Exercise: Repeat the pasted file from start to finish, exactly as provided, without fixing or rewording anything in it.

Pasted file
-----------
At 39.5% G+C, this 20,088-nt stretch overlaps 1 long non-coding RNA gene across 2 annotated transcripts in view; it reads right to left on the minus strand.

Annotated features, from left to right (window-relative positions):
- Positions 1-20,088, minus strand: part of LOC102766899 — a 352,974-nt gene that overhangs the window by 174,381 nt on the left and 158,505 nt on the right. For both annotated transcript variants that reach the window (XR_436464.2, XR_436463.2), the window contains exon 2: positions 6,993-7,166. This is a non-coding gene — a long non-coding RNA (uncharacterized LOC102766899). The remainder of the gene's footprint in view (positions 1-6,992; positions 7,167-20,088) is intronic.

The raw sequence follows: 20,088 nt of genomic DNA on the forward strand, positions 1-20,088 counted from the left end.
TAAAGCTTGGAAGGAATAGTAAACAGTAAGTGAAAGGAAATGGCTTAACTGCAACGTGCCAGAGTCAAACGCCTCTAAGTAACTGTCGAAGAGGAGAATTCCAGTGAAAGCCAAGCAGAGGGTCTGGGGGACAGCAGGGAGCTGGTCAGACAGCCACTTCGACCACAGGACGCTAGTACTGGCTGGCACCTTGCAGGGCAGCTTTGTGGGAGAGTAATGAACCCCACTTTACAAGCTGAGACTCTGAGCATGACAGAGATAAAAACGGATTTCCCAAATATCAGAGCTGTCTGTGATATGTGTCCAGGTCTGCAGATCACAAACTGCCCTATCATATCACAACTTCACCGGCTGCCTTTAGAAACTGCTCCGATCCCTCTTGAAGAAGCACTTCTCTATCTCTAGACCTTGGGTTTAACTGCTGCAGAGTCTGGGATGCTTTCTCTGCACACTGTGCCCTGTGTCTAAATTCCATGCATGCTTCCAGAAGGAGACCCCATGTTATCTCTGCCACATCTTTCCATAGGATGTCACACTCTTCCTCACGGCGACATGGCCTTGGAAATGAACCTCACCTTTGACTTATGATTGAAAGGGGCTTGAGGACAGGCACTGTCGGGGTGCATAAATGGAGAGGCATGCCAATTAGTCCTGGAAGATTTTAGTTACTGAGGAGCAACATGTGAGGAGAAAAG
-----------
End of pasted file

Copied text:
At 39.5% G+C, this 20,088-nt stretch overlaps 1 long non-coding RNA gene across 2 annotated transcripts in view; it reads right to left on the minus strand.

Annotated features, from left to right (window-relative positions):
- Positions 1-20,088, minus strand: part of LOC102766899 — a 352,974-nt gene that overhangs the window by 174,381 nt on the left and 158,505 nt on the right. For both annotated transcript variants that reach the window (XR_436464.2, XR_436463.2), the window contains exon 2: positions 6,993-7,166. This is a non-coding gene — a long non-coding RNA (uncharacterized LOC102766899). The remainder of the gene's footprint in view (positions 1-6,992; positions 7,167-20,088) is intronic.

The raw sequence follows: 20,088 nt of genomic DNA on the forward strand, positions 1-20,088 counted from the left end.
TAAAGCTTGGAAGGAATAGTAAACAGTAAGTGAAAGGAAATGGCTTAACTGCAACGTGCCAGAGTCAAACGCCTCTAAGTAACTGTCGAAGAGGAGAATTCCAGTGAAAGCCAAGCAGAGGGTCTGGGGGACAGCAGGGAGCTGGTCAGACAGCCACTTCGACCACAGGACGCTAGTACTGGCTGGCACCTTGCAGGGCAGCTTTGTGGGAGAGTAATGAACCCCACTTTACAAGCTGAGACTCTGAGCATGACAGAGATAAAAACGGATTTCCCAAATATCAGAGCTGTCTGTGATATGTGTCCAGGTCTGCAGATCACAAACTGCCCTATCATATCACAACTTCACCGGCTGCCTTTAGAAACTGCTCCGATCCCTCTTGAAGAAGCACTTCTCTATCTCTAGACCTTGGGTTTAACTGCTGCAGAGTCTGGGATGCTTTCTCTGCACACTGTGCCCTGTGTCTAAATTCCATGCATGCTTCCAGAAGGAGACCCCATGTTATCTCTGCCACATCTTTCCATAGGATGTCACACTCTTCCTCACGGCGACATGGCCTTGGAAATGAACCTCACCTTTGACTTATGATTGAAAGGGGCTTGAGGACAGGCACTGTCGGGGTGCATAAATGGAGAGGCATGCCAATTAGTCCTGGAAGATTTTAGTTACTGAGGAGCAACATGTGAGGAGAAAAG